How to Separate Primula Plants


Many gardeners adore the early spring blossoms of Primula, including primrose, cowslip and oxlip. The fuzzy, bright green foliage and delicate, brightly colored flowers--grown in gardens, containers or beds--provide low-maintenance bursts of color and inspiration to gardeners around the world. Although seed or stem cuttings can propagate these flowers, separating Primula plants provides the simplest way to grow your collection of these delicate blooms.

Step 1

Allow existing primula plants to reach full bloom for the season. Remove spent blooms, and choose the healthiest specimens for separation. Stems and leaves should be free of blemishes, disease or insect damage.

Step 2

Prepare a new site for the newly divided primula. Dig a hole, 6 to 8 inches deep, and work compost into the soil to provide a nutrient-rich base for the new plant.

Step 3

Follow the drip line of the foliage to determine where to start digging. The drip line is the mark in surrounding soil where water runs off of existing foliage. Use the spade to mark a line, 1 to 2 inches outside the drip line, around the circumference of the plant.

Step 4

Start at the marked line and dig straight down, submerging the entire spade. Pull back to reach down and under the root clump. Lift the spade out of the soil, and repeat this process several times around the circumference of the plant until you can lift the plant without resistance.

Step 5

Lift the primula plant from the ground, using the spade. If you must lift with the foliage, hold the flowers at the base of the stems with one hand and grab the root ball with the other hand. Gently shake away excess soil.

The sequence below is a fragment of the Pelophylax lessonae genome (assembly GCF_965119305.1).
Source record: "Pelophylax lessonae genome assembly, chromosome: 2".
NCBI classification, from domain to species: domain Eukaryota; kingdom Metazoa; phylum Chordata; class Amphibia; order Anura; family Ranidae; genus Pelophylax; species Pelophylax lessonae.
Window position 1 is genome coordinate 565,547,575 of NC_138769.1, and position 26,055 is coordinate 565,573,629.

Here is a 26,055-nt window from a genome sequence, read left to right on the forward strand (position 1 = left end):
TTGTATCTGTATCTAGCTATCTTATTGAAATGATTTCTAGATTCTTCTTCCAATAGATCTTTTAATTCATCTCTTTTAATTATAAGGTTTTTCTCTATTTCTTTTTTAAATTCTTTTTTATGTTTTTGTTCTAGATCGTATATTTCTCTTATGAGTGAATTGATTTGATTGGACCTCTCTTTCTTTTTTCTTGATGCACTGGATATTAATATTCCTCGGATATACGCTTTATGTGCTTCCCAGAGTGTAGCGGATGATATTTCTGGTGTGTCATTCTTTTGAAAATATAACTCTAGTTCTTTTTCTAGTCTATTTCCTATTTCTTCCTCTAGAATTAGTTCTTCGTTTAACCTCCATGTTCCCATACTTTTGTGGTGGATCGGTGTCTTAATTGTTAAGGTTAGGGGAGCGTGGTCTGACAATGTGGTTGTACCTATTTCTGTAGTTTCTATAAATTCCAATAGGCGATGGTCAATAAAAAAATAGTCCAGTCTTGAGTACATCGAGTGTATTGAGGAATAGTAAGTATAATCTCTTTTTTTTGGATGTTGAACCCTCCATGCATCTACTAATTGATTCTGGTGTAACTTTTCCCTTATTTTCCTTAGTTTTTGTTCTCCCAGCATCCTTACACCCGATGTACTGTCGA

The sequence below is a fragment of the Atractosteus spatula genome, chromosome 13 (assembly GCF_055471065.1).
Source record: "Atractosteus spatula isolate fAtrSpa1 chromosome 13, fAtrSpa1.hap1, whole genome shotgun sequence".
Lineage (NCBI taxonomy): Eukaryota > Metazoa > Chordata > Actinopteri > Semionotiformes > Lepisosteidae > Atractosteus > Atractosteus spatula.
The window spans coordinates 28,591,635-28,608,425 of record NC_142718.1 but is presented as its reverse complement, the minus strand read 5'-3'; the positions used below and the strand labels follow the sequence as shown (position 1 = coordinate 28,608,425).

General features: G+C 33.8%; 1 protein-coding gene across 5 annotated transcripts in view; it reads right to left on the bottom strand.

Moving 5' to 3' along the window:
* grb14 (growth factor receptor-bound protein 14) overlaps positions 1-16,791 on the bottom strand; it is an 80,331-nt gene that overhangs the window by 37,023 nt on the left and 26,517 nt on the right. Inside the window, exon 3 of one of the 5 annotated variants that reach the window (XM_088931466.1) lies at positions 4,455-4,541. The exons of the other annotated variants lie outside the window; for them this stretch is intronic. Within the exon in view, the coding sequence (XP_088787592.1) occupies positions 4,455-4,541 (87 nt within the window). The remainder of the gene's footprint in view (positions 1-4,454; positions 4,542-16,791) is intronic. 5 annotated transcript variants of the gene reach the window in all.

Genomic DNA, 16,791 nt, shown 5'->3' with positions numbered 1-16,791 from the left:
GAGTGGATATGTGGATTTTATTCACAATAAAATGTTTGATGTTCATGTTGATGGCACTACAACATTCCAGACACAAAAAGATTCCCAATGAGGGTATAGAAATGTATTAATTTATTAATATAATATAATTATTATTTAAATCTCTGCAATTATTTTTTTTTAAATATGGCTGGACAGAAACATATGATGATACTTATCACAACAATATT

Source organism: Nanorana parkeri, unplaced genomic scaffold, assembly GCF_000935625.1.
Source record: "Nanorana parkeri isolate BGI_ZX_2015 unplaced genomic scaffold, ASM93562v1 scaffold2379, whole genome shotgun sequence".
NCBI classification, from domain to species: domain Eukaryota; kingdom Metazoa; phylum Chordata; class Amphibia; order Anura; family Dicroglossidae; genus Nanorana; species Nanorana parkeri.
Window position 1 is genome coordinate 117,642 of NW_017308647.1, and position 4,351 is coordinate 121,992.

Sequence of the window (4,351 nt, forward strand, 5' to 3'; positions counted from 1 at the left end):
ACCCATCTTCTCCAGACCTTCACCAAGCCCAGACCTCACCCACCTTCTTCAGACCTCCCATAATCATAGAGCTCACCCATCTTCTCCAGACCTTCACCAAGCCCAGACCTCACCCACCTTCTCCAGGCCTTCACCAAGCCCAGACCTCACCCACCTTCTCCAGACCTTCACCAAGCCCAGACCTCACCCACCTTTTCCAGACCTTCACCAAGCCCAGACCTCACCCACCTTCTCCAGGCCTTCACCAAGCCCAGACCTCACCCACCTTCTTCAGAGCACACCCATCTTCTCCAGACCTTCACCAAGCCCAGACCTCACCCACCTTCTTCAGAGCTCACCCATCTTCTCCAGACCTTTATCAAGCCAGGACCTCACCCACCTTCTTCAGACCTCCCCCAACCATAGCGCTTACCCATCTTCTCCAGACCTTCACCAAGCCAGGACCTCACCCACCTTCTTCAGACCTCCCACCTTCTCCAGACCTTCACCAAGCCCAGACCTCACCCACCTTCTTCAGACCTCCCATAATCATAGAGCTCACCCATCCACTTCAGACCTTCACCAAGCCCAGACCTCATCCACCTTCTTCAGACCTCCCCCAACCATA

Step 6

Separate the root ball into two clumps by gently pulling apart the roots until you have two separate pieces. Transfer one of the clumps to the new site, and pack soil around it up to the base of the stems. Water the new site completely to allow the plant to settle into its new home.

Step 7

Add some compost to the original planting location, working it into the soil completely. Replace the second clump, pack soil around base, and water completely.

Tips and Warnings

  • Cutting the primula root ball can damage leaves and stems and makes each divided plant susceptible to disease. Replant divided flowers immediately, or place in a temporary container with potting soil until ready for transplant. Uprooted primula plants cannot tolerate extended time away from their planting site.

Things You'll Need

  • Spade
  • Compost
  • Mulch


  • Washington State University Extension: Propagating Perennials
  • Fine Gardening: 10 Tips on Dividing Perennial Plants

Who Can Help

  • Primula-Primrose
Keywords: propagation by division, primula flowers, fibrous root system

About this Author

Deborah Waltenburg has been a freelance writer since 2002. In addition to her work for Demand Studios, Waltenburg has written for websites such as Freelance Writerville and Constant Content, and has worked as a ghostwriter for travel/tourism websites and numerous financial/debt reduction blogs.